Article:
Just six weeks into the Trump presidency, the administration is trying to defuse another controversy involving Russian interference in the presidential election.
As the flames got increasingly higher Thursday around Attorney General Jeff Sessions for giving misleading answers during his Senate confirmation hearings, he recused himself from supervising any investigations of the campaign, including whether those working to elect Trump colluded with Russian operatives.
That’s not going to put out the fire. Not when the administration keeps getting caught on matters involving Russia.
Sessions’ decision came only after The Washington Post revealed that the former Alabama senator had two conversations, including a September meeting in his Senate office, with Russian Ambassador Sergey Kislyak. The meeting happened as Hillary Clinton was demanding a probe of Russian hacking, WikiLeaks was releasing emails damaging to Democrats, and the Treasury Department was announcing financial sanctions against Russia’s invasion of Crimea.
Sessions was a key Trump campaign adviser and later the nominee for attorney general. Yet when he was asked at his hearing in January whether anyone affiliated with the campaign had communications with the Russian government, he said he himself had none. At a news conference Thursday, he acknowledged that in the Kislyak meeting, “somehow Ukraine came up,” and that the ambassador invited him to lunch. He said, “Ambassadors are pretty gossipy, and this was in the campaign season,” but he didn’t recall any specific political discussions.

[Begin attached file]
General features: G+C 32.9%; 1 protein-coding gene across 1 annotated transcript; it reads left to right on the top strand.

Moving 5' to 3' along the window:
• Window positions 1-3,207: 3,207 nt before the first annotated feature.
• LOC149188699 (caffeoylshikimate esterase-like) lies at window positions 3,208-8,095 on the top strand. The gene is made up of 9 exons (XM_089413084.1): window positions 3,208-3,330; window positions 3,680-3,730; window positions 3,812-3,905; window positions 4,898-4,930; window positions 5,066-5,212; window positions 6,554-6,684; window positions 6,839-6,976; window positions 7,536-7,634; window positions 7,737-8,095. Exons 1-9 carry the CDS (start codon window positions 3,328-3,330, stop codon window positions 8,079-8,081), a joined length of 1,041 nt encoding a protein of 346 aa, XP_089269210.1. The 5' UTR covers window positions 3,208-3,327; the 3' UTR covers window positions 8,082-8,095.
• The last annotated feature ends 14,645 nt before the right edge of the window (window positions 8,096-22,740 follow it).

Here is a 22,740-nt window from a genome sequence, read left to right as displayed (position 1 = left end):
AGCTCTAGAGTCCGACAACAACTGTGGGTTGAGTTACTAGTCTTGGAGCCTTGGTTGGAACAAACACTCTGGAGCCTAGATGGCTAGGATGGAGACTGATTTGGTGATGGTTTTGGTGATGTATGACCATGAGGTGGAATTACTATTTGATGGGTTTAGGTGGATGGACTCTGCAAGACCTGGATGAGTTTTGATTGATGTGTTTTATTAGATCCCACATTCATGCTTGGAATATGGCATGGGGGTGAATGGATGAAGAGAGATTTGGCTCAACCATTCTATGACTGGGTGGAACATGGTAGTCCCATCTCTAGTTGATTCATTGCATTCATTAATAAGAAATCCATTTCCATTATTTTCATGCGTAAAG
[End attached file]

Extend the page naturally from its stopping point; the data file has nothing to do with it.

Somehow he forgot all of that when he was under oath. During this time, Michael Flynn, Trump’s choice for national security adviser, was facing increased scrutiny over his contacts with Kislyak. Flynn later resigned.
Sessions’ recusal would put Rod Rosenstein, the administration’s nominee for deputy attorney general, in charge of the probe. Rosenstein, yet to be confirmed, would have to work daily with Sessions and the White House on routine matters. That doesn’t pass the test of a completely independent probe. Rosenstein’s first action must be to appoint a special counsel to take over this case.